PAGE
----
Table 2 displays echocardiographic and celiac artery flow data from the Norwood discharge echocardiogram. The median celiac artery resistive index was significantly higher in the modified Blalock–Taussig shunt group. After adjusting for sedation use, presence of ≥moderate right sided atrioventricular or neo-aortic valve regurgitation, and the use of any afterload reducing medication, the celiac artery resistive index remained significantly higher in the modified Blalock–Taussig shunt group (least squares mean difference in modified Blalock–Taussig shunt group—right ventricle to pulmonary artery shunt group = 0.12; 95% confidence interval = 0.02 – 0.22; p = 0.02).
Five patients in the modified Blalock–Taussig shunt group versus one patient in the right ventricle to pulmonary artery shunt group had flow reversal noted in the celiac artery. Figure 1 displays the pulse wave spectral Doppler signal from the celiac artery in a patient with a right ventricle to pulmonary artery shunt and no diastolic flow reversal (Fig. 1a) compared with a patient with a modified BlalockversusTaussig shunt (Fig. 1b) with flow reversal in diastole.
Table 3 displays gastrointestinal outcomes data. There were no differences in necrotizing enterocolitis, number of feeding intolerance episodes, or interstage weight gain between shunt types.
Overall, 12 patients (27%) died or were transplanted during the time period between the Norwood discharge echocardiogram and planned Stage II procedure. In the modified Blalock–Taussig shunt group this included seven patients (37%), versus five patients (20%) in the right ventricle to pulmonary artery shunt group (p = 0.37). No deaths in either group were thought to be related to gastrointestinal causes. Causes of death in the modified Blalock–Taussig shunt group included: sudden death (n = 2), pneumonia (n = 1), bronchiolitis (n = 1), respiratory failure (n = 1), and right ventricular dysfunction (n = 1). In the right ventricle to pulmonary artery shunt group, causes of death included: sudden death (n = 2), progressive pulmonary failure (n = 1), sepsis (n = 1), and right ventricular dysfunction (n = 1).
In this multicenter analysis of single ventricle patients undergoing the Norwood procedure, we found higher celiac artery resistive index in patients randomized to a modified Blalock–Taussig shunt versus a right ventricle to pulmonary artery shunt. This was not associated with any difference in measured gastrointestinal outcomes.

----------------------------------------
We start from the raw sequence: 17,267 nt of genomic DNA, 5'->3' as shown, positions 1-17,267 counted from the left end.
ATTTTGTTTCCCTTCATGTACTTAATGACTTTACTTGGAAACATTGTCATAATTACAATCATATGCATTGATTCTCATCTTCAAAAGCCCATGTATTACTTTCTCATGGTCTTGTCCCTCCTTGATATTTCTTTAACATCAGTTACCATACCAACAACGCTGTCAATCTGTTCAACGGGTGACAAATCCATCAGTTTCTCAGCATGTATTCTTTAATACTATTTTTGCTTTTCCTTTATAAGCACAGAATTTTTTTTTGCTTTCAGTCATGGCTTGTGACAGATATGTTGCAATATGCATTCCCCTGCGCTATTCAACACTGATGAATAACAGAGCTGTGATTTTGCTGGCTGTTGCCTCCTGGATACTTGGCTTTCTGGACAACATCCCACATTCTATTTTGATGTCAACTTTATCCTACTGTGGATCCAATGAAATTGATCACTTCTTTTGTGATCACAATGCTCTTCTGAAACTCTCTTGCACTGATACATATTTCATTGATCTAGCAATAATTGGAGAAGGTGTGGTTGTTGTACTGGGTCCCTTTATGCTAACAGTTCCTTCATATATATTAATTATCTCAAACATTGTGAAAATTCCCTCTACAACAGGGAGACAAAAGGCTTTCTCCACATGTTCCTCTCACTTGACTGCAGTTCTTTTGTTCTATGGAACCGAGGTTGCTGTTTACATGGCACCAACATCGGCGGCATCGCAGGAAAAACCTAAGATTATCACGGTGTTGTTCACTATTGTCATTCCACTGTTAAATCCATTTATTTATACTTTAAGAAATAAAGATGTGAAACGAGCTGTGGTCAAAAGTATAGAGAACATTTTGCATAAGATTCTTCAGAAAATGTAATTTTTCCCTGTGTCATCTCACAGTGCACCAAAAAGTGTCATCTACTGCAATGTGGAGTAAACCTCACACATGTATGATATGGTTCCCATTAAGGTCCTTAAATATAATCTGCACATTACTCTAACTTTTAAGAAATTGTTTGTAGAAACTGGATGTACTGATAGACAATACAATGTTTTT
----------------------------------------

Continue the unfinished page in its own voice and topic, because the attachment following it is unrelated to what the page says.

The classic Norwood procedure with a modified Blalock–Taussig shunt has been associated with diastolic runoff into the pulmonary circulation “stealing” blood away from the coronary and systemic circulation [12, 14, 18, 21]. A modification to the classic Norwood procedure, involving a right ventricle to pulmonary artery shunt, has been shown to be associated with higher diastolic blood pressures compared to the modified Blalock–Taussig shunt [2, 5, 12-14, 18, 20, 21]. Several previous studies have evaluated mesenteric blood flow in patients with a modified Blalock–Taussig shunt and showed absent or reversed diastolic flow [4, 8, 9].
Similar to these studies, we found a greater proportion of patients with a modified Blalock–Taussig shunt compared to those with a right ventricle to pulmonary artery shunt had diastolic flow reversal in the celiac artery, and the modified Blalock–Taussig shunt group had lower end-diastolic velocities. The modified Blalock–Taussig shunt group also had higher celiac artery systolic velocities and, therefore, a higher celiac artery resistive index. The celiac artery resistive index remained greater in the modified Blalock–Taussig shunt group after adjusting for factors known to promote lower end-diastolic velocities, such as sedation, atrioventricular and neo-aortic valve regurgitation, and the use of afterload reducing medications. Our results are similar to Harrison and colleagues, who showed that 10 patients who had undergone the Norwood procedure with a modified Blalock–Taussig shunt had higher mesenteric blood flow resistive indexes compared to healthy neonates with no heart disease .